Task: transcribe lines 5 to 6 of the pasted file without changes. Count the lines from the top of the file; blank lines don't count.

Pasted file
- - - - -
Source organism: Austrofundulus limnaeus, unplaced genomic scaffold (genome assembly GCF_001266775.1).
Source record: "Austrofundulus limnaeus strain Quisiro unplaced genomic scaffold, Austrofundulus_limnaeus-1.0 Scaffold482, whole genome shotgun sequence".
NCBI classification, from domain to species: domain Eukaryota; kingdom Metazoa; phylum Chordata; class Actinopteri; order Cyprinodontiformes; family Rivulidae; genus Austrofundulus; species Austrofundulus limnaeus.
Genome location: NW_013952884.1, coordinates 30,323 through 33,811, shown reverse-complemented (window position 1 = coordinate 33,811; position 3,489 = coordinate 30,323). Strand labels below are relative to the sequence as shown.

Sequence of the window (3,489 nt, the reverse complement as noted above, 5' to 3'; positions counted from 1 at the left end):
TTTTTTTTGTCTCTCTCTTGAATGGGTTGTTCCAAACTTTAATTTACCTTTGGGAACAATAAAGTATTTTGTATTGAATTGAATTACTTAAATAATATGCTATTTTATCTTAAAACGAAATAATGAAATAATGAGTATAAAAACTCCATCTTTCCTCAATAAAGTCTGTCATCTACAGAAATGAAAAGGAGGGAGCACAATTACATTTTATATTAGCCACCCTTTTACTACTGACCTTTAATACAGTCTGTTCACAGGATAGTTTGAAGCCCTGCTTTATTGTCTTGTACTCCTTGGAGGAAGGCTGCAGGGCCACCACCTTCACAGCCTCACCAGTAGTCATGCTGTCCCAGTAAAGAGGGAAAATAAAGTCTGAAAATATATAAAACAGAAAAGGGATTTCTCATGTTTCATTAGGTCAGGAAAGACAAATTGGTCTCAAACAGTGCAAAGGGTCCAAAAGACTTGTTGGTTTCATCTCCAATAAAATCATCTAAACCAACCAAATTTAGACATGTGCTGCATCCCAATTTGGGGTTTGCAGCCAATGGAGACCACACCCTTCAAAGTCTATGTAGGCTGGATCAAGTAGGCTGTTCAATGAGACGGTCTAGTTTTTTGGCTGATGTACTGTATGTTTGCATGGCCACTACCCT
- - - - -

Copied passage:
Sequence of the window (3,489 nt, the reverse complement as noted above, 5' to 3'; positions counted from 1 at the left end):
TTTTTTTTGTCTCTCTCTTGAATGGGTTGTTCCAAACTTTAATTTACCTTTGGGAACAATAAAGTATTTTGTATTGAATTGAATTACTTAAATAATATGCTATTTTATCTTAAAACGAAATAATGAAATAATGAGTATAAAAACTCCATCTTTCCTCAATAAAGTCTGTCATCTACAGAAATGAAAAGGAGGGAGCACAATTACATTTTATATTAGCCACCCTTTTACTACTGACCTTTAATACAGTCTGTTCACAGGATAGTTTGAAGCCCTGCTTTATTGTCTTGTACTCCTTGGAGGAAGGCTGCAGGGCCACCACCTTCACAGCCTCACCAGTAGTCATGCTGTCCCAGTAAAGAGGGAAAATAAAGTCTGAAAATATATAAAACAGAAAAGGGATTTCTCATGTTTCATTAGGTCAGGAAAGACAAATTGGTCTCAAACAGTGCAAAGGGTCCAAAAGACTTGTTGGTTTCATCTCCAATAAAATCATCTAAACCAACCAAATTTAGACATGTGCTGCATCCCAATTTGGGGTTTGCAGCCAATGGAGACCACACCCTTCAAAGTCTATGTAGGCTGGATCAAGTAGGCTGTTCAATGAGACGGTCTAGTTTTTTGGCTGATGTACTGTATGTTTGCATGGCCACTACCCT